House prices have fallen for a second month in a row, according to the latest (November) House Price Index from Nationwide, which showed prices had fallen by 0.22% on a monthly basis to £214,044, following a 0.18% drop in October and taking average property prices to a six-month low.
The last time they were so low was in May 2018 when the average price was £213,618. However, Nationwide’s figures showed that average prices are up 1.9% annually, compared to November 2017.
Jonathan Hopper, managing director at Garrington Property Finders, said of the data: “Amid the thousands of mind games played every day between sellers and buyers, the one imponderable in the current atomised market is what constitutes a fair price. As the Nationwide data shows, the dearth of supply has at least put a floor under prices. But such national averages say little about the contradictory conditions we're experiencing on the front line.
“At one extreme we’re seeing increasing numbers of opportunistic, frequently cash, buyers emerging to snap up homes at large discounts. Meanwhile there are many more would-be sellers who are hunkering down and waiting until things improve before putting their home on the market.
“Some optimists have ventured that Mark Carney’s warning this week that house prices could tumble by almost a third in the event of a ‘no deal’ Brexit might spur some of these hesitant sellers into action. While the 'Armageddon' scenarios run by Mr Carney will be brushed off by many as unlikely, they will further sober the thinking of overoptimistic sellers and cautious buyers.
“For now, his comments have served only to dial up the uncertainty - and the pattern of subdued business as usual continues. Despite the shortage of homes for sale, a steady stream of strategic buyers are pouncing on buying opportunities that may not be around if the market normalises in 2019.”
Lucy Pendleton, director at independent estate agents James Pendleton, added: “Fast forward one month and if the needle on the annual growth rate doesn’t move, then Nationwide will have been 100% wrong. The lender’s prediction of a 1% increase for house prices in 2018 is starting to look a little shaky on paper but, in truth, there’s not actually much in it.
“Run the numbers and, in fact, the average house price will only have to drop £776 over the next month for them to be right on the money. It takes a brave economist to make public predictions like this and a sizeable chunk of political uncertainty thanks to Brexit may well have helped this one stand the test of time. Annual growth remains stuck near five year lows and those clouds are unlikely to clear until politics gets off the doorstep.”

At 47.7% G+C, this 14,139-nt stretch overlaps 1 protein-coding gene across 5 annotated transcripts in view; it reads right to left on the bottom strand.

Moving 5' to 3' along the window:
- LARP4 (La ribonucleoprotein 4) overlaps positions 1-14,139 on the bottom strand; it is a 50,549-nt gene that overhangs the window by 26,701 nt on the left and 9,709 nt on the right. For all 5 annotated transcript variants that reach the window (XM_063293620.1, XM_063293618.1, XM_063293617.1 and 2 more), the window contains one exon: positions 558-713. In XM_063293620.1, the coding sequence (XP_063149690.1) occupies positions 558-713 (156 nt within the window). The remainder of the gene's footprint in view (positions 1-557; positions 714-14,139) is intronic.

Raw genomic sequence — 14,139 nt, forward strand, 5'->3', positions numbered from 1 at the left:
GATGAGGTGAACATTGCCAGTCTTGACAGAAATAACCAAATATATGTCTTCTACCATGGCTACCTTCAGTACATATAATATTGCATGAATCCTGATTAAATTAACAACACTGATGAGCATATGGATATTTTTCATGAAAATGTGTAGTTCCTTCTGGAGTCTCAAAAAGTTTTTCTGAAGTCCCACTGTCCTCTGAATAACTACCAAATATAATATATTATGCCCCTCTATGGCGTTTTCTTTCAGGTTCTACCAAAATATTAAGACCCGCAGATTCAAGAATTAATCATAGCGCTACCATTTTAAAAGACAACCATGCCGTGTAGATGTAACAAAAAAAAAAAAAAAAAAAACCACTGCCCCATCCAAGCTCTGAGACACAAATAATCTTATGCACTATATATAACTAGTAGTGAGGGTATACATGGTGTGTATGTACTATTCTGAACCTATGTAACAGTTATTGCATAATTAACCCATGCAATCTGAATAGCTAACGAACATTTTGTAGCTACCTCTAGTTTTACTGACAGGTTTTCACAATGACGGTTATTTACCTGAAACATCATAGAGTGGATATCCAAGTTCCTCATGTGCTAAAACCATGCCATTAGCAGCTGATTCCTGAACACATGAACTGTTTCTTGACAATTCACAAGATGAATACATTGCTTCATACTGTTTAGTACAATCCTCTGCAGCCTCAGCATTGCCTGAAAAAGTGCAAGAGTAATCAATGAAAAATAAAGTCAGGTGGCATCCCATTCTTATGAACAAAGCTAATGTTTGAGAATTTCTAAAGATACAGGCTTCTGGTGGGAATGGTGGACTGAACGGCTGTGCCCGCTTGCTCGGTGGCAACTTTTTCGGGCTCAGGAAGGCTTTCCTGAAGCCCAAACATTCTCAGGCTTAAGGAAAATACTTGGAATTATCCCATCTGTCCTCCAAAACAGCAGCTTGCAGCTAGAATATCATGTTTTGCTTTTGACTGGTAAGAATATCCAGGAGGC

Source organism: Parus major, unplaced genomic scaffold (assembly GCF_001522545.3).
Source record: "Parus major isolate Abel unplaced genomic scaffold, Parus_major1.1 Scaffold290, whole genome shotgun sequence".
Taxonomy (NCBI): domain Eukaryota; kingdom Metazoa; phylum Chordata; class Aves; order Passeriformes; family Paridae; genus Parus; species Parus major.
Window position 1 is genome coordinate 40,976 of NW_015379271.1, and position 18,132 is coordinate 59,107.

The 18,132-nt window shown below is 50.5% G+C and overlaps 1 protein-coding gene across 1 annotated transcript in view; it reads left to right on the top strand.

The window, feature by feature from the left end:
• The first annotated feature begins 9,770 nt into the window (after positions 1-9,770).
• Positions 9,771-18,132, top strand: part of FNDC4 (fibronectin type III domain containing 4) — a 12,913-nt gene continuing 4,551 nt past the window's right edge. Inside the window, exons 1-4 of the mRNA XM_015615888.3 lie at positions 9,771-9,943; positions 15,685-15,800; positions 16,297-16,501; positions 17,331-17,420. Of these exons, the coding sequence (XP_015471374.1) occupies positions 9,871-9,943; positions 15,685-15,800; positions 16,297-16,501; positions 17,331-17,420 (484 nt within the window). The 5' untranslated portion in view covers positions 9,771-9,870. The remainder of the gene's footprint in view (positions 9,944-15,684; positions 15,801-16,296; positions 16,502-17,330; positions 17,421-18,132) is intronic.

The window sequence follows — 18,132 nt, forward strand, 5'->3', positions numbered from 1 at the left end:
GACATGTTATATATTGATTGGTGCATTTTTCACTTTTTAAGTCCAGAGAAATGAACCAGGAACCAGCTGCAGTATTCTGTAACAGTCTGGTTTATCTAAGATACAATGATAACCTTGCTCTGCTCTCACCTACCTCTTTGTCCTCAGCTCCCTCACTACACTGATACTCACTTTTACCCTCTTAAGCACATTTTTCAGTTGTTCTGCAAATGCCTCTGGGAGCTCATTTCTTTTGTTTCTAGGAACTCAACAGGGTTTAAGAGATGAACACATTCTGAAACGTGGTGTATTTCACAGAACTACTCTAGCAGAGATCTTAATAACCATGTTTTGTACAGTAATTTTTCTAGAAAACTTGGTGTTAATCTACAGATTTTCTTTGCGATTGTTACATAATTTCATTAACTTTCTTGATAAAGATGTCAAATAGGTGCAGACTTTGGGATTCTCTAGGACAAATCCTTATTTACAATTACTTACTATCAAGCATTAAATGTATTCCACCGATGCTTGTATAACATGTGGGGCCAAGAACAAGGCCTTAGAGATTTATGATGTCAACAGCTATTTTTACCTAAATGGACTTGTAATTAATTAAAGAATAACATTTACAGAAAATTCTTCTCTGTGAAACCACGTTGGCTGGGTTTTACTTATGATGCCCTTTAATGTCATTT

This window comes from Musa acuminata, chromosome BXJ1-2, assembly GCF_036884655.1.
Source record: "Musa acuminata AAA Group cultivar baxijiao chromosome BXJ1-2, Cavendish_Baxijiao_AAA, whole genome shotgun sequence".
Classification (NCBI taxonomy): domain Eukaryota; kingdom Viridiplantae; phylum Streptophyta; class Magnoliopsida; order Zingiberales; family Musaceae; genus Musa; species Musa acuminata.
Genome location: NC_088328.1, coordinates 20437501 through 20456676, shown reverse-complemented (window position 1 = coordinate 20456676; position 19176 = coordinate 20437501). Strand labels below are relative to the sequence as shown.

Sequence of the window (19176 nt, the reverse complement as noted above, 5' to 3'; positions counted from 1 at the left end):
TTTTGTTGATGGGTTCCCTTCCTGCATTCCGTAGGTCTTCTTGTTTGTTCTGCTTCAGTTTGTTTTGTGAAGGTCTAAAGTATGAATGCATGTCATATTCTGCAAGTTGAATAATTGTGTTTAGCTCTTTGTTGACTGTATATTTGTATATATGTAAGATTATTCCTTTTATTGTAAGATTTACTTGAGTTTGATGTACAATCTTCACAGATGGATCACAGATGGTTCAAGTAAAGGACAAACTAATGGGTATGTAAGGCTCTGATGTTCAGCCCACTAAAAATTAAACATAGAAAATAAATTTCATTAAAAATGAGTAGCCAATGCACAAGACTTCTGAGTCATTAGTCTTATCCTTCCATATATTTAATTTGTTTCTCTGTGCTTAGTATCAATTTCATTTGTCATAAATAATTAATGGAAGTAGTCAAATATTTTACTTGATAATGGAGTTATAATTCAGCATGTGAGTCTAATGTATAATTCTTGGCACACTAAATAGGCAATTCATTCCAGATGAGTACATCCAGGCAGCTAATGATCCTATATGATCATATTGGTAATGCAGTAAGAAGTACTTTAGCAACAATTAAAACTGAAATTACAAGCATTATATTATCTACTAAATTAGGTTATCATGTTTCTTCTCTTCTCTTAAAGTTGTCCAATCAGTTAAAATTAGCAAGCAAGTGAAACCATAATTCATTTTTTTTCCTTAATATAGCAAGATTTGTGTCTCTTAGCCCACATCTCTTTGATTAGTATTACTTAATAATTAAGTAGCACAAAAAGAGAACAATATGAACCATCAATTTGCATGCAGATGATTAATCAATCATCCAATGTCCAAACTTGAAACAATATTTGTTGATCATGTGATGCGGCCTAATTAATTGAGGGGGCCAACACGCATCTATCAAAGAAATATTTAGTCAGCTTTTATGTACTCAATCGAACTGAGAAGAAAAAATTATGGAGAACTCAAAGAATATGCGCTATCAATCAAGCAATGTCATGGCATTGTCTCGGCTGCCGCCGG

Paresh Raja, CEO at bridging-lender Market Financial Solutions, said: “These latest figures come at a critical time for the UK property market, with Brexit clearly playing on the minds of buyers and sellers. Similar to what we saw in October, house prices have remained subdued with modest month-on-month growth.
“This should not be a cause for concern - the current imbalance between supply and demand means that house prices will remain stable even during this period of market uncertainty. And compared to the performance of other assets, real estate has certainly not lost its appeal. Indeed, as the HPI shows, house prices have in fact risen by close to 2% over the last 12 months. “All eyes now turn to 11 December when Theresa May's proposed withdrawal agreement will be voted on by Parliament. Should it not pass, we're likely to face a period of prolonged uncertainty, and this will no doubt prompt many people to hold back on their planned real estate investments until there is more clarity on how Brexit will be managed.”
However, Paul Smith, chief executive at haart estate agents, suggested the uplift in annual growth showed buyers were ignoring the “Brexit hysteria”. He said: “Evidently, buyers are not caught up in the Brexit hysteria and are willing to pay more for their property, especially in the Midlands where prices are rising fastest.
“This week Mark Carney released his doomsday analysis of a ‘no deal’ Brexit which included claims of a house price crash. But we’ve heard this all before. In 2016 the Treasury said house prices would fall by 10% in the immediate aftermath of a vote to leave. Today they are 9% higher than June 2016.
“The reality is that good Brexit deal or bad Brexit deal, the need to move home will always be there for a whole host of reasons, including for good schools, new jobs and better transport links. However, we cannot escape the fact that the property market is heavily driven by sentiment. In October the number of people registering to buy a home at our branches was up 37% on the year, but transactions are not keeping pace.”